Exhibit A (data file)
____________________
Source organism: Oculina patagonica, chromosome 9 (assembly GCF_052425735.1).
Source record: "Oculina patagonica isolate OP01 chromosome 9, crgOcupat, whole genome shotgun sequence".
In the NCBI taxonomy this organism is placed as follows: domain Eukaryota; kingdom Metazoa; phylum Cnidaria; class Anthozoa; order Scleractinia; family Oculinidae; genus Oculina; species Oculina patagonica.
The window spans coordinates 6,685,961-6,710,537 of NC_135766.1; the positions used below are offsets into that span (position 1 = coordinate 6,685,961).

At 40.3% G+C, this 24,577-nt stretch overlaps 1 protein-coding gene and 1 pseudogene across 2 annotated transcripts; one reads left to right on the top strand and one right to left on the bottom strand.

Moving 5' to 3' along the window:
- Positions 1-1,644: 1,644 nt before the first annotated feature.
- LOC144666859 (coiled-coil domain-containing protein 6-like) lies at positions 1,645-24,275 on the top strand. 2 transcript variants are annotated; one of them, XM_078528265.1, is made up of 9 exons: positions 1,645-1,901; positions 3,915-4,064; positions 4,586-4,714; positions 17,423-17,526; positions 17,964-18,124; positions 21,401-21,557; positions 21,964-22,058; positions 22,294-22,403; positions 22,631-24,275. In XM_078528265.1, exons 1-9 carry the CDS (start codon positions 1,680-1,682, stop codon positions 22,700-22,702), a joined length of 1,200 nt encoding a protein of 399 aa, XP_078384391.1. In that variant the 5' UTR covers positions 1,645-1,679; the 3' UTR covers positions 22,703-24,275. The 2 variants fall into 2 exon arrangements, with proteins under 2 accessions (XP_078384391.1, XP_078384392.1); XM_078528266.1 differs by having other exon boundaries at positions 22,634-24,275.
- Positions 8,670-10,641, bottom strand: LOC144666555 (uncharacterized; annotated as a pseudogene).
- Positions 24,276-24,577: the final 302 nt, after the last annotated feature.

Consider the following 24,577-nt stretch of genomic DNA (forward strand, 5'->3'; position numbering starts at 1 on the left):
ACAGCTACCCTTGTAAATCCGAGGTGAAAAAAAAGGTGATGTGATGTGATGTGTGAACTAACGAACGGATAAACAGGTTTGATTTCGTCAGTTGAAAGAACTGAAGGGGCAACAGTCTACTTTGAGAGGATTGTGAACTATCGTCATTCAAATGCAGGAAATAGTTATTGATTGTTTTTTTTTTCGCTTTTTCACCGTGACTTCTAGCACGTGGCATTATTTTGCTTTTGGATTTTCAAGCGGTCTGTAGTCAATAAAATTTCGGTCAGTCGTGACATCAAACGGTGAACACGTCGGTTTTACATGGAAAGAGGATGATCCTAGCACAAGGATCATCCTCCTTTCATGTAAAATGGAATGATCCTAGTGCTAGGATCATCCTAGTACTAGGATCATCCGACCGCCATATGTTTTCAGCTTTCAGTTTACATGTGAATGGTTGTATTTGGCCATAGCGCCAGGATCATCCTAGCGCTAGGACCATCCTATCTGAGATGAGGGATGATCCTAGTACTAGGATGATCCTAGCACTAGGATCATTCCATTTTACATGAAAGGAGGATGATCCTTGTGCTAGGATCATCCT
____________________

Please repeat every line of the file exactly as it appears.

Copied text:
Source organism: Oculina patagonica, chromosome 9 (assembly GCF_052425735.1).
Source record: "Oculina patagonica isolate OP01 chromosome 9, crgOcupat, whole genome shotgun sequence".
In the NCBI taxonomy this organism is placed as follows: domain Eukaryota; kingdom Metazoa; phylum Cnidaria; class Anthozoa; order Scleractinia; family Oculinidae; genus Oculina; species Oculina patagonica.
The window spans coordinates 6,685,961-6,710,537 of NC_135766.1; the positions used below are offsets into that span (position 1 = coordinate 6,685,961).

At 40.3% G+C, this 24,577-nt stretch overlaps 1 protein-coding gene and 1 pseudogene across 2 annotated transcripts; one reads left to right on the top strand and one right to left on the bottom strand.

Moving 5' to 3' along the window:
- Positions 1-1,644: 1,644 nt before the first annotated feature.
- LOC144666859 (coiled-coil domain-containing protein 6-like) lies at positions 1,645-24,275 on the top strand. 2 transcript variants are annotated; one of them, XM_078528265.1, is made up of 9 exons: positions 1,645-1,901; positions 3,915-4,064; positions 4,586-4,714; positions 17,423-17,526; positions 17,964-18,124; positions 21,401-21,557; positions 21,964-22,058; positions 22,294-22,403; positions 22,631-24,275. In XM_078528265.1, exons 1-9 carry the CDS (start codon positions 1,680-1,682, stop codon positions 22,700-22,702), a joined length of 1,200 nt encoding a protein of 399 aa, XP_078384391.1. In that variant the 5' UTR covers positions 1,645-1,679; the 3' UTR covers positions 22,703-24,275. The 2 variants fall into 2 exon arrangements, with proteins under 2 accessions (XP_078384391.1, XP_078384392.1); XM_078528266.1 differs by having other exon boundaries at positions 22,634-24,275.
- Positions 8,670-10,641, bottom strand: LOC144666555 (uncharacterized; annotated as a pseudogene).
- Positions 24,276-24,577: the final 302 nt, after the last annotated feature.

Consider the following 24,577-nt stretch of genomic DNA (forward strand, 5'->3'; position numbering starts at 1 on the left):
ACAGCTACCCTTGTAAATCCGAGGTGAAAAAAAAGGTGATGTGATGTGATGTGTGAACTAACGAACGGATAAACAGGTTTGATTTCGTCAGTTGAAAGAACTGAAGGGGCAACAGTCTACTTTGAGAGGATTGTGAACTATCGTCATTCAAATGCAGGAAATAGTTATTGATTGTTTTTTTTTTCGCTTTTTCACCGTGACTTCTAGCACGTGGCATTATTTTGCTTTTGGATTTTCAAGCGGTCTGTAGTCAATAAAATTTCGGTCAGTCGTGACATCAAACGGTGAACACGTCGGTTTTACATGGAAAGAGGATGATCCTAGCACAAGGATCATCCTCCTTTCATGTAAAATGGAATGATCCTAGTGCTAGGATCATCCTAGTACTAGGATCATCCGACCGCCATATGTTTTCAGCTTTCAGTTTACATGTGAATGGTTGTATTTGGCCATAGCGCCAGGATCATCCTAGCGCTAGGACCATCCTATCTGAGATGAGGGATGATCCTAGTACTAGGATGATCCTAGCACTAGGATCATTCCATTTTACATGAAAGGAGGATGATCCTTGTGCTAGGATCATCCT